Bangladesh embassy in Yangon have rubbished claims by a top Myanmar official that Dhaka was delaying the repatriation process of Rohingya refugees.
This follows a statement on Tuesday to the media by U Zaw Htay, director-general of the Myanmar State Counselor Office.
U Zaw Htay said Myanmar was ready to start the repatriation process any time and would go by the criteria of the 1993 agreement with Bangladesh that covered the return of Rohingya refugees to Myanmar at that time.
Reacting to U Zaw Htay's allegations that Bangladesh was delaying the Rohingya repatriation process to garner international aid money, Bangladesh embassy First Secretary Reyad Hossain said the director-general of Myanmar’s State Counselor Office was “ill-informed” of the process.
He explained that Bangladesh has already handed over a revised paper on the repatriation process to the Minister for the State Counsellor Office U Kyaw Tint Swe in Dhaka on 2 October.
Myanmar responded to the draft on 20 October, he said , adding "Bangladesh is now examining it and its response will not be delayed."
The home ministers of the two countries on 24 October agreed that an arrangement to bring back the Rohingya to Myanmar would be finalized within the next few weeks.
That would lead to a Joint Working Group for preparing the Terms of Reference (TOR) for taking back the refugees.
“Hence, the process of consultation is very much on and it is totally wrong to blame any side at this stage,” said Md. Reyad Hossain.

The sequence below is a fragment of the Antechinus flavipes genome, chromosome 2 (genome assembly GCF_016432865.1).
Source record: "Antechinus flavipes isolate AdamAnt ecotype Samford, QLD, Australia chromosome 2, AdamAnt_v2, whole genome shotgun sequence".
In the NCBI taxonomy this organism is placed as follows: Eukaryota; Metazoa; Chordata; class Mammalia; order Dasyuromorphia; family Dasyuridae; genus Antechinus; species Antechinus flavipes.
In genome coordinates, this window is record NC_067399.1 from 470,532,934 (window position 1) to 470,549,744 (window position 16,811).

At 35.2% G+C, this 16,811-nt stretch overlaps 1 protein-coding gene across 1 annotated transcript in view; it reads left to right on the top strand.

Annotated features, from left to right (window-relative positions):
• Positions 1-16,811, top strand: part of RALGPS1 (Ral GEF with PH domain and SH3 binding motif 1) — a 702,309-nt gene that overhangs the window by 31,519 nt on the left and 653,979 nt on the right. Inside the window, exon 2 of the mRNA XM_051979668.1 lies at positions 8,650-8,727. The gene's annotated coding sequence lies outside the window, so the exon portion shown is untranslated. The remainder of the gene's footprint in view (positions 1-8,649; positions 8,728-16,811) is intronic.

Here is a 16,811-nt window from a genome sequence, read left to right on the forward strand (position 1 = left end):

More than 600,000 Muslims have fled northern Rakhine to Bangladesh since ARSA fighters attacked 30 police stations and one army base on night of 24-25 August.
Last month, both Myanmar and Bangladesh agreed to restore stability in restive Rakhine State but failed to reach an agreement over the repatriation of refugees.
On Tuesday, U Zaw Htay said Myanmar was "ready to start the repatriation " but Bangladesh was delaying it because it was "getting millions of dollars from donors in the international community to help build refugee camps " for the Rohingya.
“Currently they have got US$400 million. We are afraid that receipt of such big amounts may lead to delays in deporting the refugees,” he told media on Tuesday.
“They have got international subsidies. We are now afraid they would have other considerations,” he said.
Reyad Hossain said Myanmar could expect this kind of monetary support and “much more” from the international community if it agreed to resettle and integrate the Rohingya into Myanmar society.
“This, however, depends upon Myanmar’s sincerity to find durable and inclusive solutions,” said Hossain.